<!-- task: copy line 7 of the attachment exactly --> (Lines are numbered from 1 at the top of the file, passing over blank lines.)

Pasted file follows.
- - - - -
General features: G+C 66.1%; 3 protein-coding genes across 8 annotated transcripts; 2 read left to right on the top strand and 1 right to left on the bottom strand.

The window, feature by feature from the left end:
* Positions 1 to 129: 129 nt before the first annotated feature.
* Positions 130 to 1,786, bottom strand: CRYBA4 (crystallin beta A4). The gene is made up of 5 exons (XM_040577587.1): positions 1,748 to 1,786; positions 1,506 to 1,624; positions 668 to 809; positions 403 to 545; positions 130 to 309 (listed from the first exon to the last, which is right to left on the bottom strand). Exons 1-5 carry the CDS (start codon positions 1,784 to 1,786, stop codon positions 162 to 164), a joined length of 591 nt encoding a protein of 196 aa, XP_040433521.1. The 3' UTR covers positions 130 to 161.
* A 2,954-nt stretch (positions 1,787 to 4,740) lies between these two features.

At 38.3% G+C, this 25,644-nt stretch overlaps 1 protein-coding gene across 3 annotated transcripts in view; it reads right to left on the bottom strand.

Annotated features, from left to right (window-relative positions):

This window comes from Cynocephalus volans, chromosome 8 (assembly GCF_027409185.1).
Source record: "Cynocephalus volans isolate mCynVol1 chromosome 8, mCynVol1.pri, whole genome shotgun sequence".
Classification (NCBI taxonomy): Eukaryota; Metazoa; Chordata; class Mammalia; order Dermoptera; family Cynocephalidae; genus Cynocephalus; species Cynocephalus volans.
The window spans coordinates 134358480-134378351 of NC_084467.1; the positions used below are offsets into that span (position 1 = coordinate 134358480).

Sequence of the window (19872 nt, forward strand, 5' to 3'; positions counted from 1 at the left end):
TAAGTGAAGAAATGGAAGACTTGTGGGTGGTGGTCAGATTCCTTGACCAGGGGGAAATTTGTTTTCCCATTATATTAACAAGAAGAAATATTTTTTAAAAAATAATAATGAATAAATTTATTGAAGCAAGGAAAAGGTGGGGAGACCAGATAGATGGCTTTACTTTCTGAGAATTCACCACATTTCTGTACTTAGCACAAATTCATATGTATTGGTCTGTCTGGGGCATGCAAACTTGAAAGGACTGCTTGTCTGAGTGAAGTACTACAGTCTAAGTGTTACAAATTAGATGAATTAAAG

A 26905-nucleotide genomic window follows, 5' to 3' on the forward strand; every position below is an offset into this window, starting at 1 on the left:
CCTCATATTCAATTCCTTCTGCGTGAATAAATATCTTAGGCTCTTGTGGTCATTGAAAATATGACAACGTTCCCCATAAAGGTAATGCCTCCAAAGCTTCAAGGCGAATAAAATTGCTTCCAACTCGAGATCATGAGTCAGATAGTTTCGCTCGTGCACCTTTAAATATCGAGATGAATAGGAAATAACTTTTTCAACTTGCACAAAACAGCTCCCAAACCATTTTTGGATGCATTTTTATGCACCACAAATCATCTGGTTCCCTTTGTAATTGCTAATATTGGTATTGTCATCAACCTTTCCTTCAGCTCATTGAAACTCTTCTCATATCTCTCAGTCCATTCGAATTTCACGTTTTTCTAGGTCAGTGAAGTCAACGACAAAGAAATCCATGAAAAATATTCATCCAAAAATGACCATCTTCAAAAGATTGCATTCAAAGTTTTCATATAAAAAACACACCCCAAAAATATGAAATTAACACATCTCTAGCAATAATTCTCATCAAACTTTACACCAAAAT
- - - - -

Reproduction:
Annotated features, from left to right (window-relative positions):